The ensembles of M1 selected from initial pool of random structures provide a good fit to the experimental data with χ 2 ≈ 0.8 (Fig. 5a). The R g distribution of the selected ensemble revealed two peaks, which correspond to the most probable conformations of the full-length M1 protein (Fig. 5b). Due to their shapes we called these conformations “open” and “closed” (Fig. 5c), respectively, reflecting a degree of C-terminal domain folding. These conformations are typical for the M1 protein at all pH values. The average R g value over the ensemble (2.9–3.0 nm) coincides well with that obtained by Guinier analysis and also with that reported in14. The extent of the C-terminal domain spans the range between 2 nm and 9 nm with the most populated length of about 6–7 nm.

Shape analysis of the M1 self-assemblies

To obtain the scattering from the clusters, the computed scattering from the ab initio model of individual M1 particles was subtracted from the experimental data of the full-length protein. The difference curves at different pH values were used for the structural analysis of the clusters (Fig. 6). Both of the p(r) distributions of the M1 clusters display repeating shoulders reflecting a regular internal structure. The ab initio shape of the clusters was reconstructed using DAMMIN, whereby multiple runs yielded reproducible results indicating a stable shape restoration. Typical ab initio shapes presented in Fig. 6c show that the M1 clusters have similar quasi-helical organization at different pH. Interestingly, the initial parts of the p(r) functions for r < 10 nm of the two clusters coincide well with each other. It means that the basic building blocks of the clusters are the same, and, most likely, they are М1 protein molecules densely packed in the same way as it was observed in the helical scaffold of M1 in the influenza virions21,24. To fit the NM-domain of the M1 monomer to the cluster structures and to compare their sizes on the same scale we utilized program MASSHA65.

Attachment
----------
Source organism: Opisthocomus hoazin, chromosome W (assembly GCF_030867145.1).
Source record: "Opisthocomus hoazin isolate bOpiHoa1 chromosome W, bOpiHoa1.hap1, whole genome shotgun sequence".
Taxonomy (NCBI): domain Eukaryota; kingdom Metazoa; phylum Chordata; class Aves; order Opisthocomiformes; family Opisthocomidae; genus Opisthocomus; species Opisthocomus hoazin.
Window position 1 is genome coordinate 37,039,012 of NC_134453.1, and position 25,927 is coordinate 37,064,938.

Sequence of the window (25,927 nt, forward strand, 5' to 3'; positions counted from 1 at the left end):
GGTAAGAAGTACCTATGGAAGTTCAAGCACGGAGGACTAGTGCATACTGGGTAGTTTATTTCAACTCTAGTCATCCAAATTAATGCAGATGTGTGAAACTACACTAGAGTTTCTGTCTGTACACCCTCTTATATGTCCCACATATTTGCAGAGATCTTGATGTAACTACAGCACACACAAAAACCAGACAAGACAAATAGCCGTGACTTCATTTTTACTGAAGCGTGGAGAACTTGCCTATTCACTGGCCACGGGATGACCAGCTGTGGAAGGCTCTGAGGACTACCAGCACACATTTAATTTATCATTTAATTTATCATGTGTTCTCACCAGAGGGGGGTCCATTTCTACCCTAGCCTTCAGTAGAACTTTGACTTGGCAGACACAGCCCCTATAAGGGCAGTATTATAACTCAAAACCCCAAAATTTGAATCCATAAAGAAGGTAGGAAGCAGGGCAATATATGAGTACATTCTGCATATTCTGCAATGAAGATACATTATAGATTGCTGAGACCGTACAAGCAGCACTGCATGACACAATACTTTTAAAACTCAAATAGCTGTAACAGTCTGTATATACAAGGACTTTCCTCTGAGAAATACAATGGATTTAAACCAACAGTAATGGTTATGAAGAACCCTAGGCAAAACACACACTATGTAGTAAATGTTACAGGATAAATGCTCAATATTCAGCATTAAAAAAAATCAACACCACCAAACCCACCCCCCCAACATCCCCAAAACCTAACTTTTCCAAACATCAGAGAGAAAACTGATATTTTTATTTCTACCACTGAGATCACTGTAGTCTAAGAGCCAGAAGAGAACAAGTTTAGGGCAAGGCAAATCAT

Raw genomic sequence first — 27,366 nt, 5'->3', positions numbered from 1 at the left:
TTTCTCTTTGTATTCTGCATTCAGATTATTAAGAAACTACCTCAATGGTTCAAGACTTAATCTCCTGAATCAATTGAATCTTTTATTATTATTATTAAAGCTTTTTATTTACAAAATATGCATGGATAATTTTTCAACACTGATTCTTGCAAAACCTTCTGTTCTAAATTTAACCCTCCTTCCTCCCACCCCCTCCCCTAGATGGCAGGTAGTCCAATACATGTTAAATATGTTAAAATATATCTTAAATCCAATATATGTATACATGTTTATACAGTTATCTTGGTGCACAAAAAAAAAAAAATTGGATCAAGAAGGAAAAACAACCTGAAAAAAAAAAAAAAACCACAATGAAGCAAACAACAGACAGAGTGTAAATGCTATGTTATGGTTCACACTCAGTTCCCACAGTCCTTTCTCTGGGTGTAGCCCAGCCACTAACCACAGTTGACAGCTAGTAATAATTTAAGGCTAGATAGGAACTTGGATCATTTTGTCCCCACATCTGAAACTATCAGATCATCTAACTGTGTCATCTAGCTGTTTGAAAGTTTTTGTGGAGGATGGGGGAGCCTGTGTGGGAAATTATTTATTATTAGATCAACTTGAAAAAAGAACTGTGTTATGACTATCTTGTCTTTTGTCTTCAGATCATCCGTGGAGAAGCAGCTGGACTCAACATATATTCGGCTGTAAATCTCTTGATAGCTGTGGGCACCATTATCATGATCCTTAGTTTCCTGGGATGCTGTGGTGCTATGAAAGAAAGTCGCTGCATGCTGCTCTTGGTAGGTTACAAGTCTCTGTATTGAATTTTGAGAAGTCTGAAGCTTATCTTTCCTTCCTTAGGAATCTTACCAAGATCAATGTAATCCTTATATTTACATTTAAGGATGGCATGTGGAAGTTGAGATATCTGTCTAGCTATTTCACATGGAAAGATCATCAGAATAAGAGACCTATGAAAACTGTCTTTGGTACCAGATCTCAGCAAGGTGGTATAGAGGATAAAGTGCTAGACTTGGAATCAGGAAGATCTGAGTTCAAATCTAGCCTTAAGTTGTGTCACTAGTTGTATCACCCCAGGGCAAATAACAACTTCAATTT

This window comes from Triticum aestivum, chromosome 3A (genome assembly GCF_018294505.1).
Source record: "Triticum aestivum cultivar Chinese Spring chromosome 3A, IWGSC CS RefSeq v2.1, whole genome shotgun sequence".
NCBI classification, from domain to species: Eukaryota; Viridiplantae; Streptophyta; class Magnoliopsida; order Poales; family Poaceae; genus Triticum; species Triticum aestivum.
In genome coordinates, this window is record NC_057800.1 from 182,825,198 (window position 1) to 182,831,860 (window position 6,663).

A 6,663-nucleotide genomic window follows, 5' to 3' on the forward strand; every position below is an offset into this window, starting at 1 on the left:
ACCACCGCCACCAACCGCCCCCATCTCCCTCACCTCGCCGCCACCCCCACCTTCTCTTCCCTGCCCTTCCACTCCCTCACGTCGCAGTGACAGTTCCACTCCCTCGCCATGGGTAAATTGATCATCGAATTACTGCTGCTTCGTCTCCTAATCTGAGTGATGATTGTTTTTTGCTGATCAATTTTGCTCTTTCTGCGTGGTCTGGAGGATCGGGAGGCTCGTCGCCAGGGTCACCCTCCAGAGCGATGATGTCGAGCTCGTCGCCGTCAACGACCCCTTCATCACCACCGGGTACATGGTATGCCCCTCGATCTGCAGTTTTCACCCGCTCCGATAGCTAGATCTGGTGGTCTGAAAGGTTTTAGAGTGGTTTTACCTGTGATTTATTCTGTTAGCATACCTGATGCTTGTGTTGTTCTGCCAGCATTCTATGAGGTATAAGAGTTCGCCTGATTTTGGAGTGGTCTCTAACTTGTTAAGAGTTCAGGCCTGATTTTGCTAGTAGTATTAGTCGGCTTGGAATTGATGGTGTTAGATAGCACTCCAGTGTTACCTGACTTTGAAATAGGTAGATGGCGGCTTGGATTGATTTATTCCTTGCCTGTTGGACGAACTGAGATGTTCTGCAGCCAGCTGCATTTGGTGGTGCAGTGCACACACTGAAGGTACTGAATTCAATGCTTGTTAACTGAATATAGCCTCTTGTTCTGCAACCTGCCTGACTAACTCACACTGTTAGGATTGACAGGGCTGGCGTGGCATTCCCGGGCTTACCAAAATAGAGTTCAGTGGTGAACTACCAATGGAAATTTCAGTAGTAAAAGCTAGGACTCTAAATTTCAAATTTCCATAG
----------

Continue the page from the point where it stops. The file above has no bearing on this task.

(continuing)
Figure 6

Ab initio shape restoration of the M1 self-assemblies at different pH values. (a) Difference curves corresponding to the scattering from the clusters (1), the scattering from the ab initio DAMMIN models (2), the transformed from p(r) and extrapolated to zero scattering angle intensities (3) at pH 4.0 and 6.8, respectively; the two lower panels are the residual differences between the experimental data and the scattering from the models calculated for pH 4.0 and 6.8, respectively. (b) Distance distribution functions of the clusters. (c) Typical reconstructed models of the clusters by DAMMIN. The crystallographic dimers of the NM-domain of the M1 protein at pH 4.0 and 6.8 aligned using MASSHA are shown in blue/green color for size comparison: PDB entry 1AA7 for acidic pH (small cluster) and PDB entry 1EA3 for neutral pH (large cluster).

Given the ab initio models of the clusters and of the individual M1 monomers, the experimental SAXS data from M1 containing these species were fitted by linear combinations of their scattering patterns to get volume fractions of the components using OLIGOMER49.

As one can see from the Table 1, pH 5.9 is some kind of a critical point when the process of the M1 multimerization in solution becomes favoured. The same pH value is the threshold for the dissociation of M1 from viral RNP6, leading to the loss of rigidity of virion9 and priming of the viral core for further RNA release. The helix-like shapes could be treated as pre-matrix protein superstructures or virus-like particles, whose formation is an intrinsic biological property of M1. Most importantly, this process is reversible, and at pH about 6.0 binding between M1 molecules starts to be more pronounced, most probably due to the change in interaction between C-terminal domains10.

Table 1 Volume fraction of the individual M1 macromolecules and clusters in solution.

Change in M1-lipid interactions

Analysis of kinetics of M1 adsorption on negatively charged BLM by IFC technique allowed us to assess the change of M1 binding to the membrane. In10 we showed that M1 protein adsorption is reversible at pH 7.1, however, this does not hold at lower pH. Figure 7 presents the percent of M1 protein molecules desorbed from the BLM at different pH. One can see that at pH 4 and pH 5 adsorption of M1 is almost fully irreversible, while at pH 6 nearly a half of the adsorbed protein was removed by perfusion with protein-free working buffer solution. This result correlates well with the predicted change of M1 self-association with pH (Table 1). Therefore, not only the protein-protein interactions in M1 scaffold but also M1 binding to the lipid membrane starts to change at a pH of around 6.0.

Figure 7

Amount of M1 protein desorbed from a negatively charged BLM after perfusion with protein-free working buffer solution at different pH. Bars represent the SD for three independent measurements. Initially, protein was adsorbed in concentration of 2 × 10−3 mg/ml. BLM composition is 30% DPhPS and 70% of DPhPC.

AFM of M1 adsorption at different conditions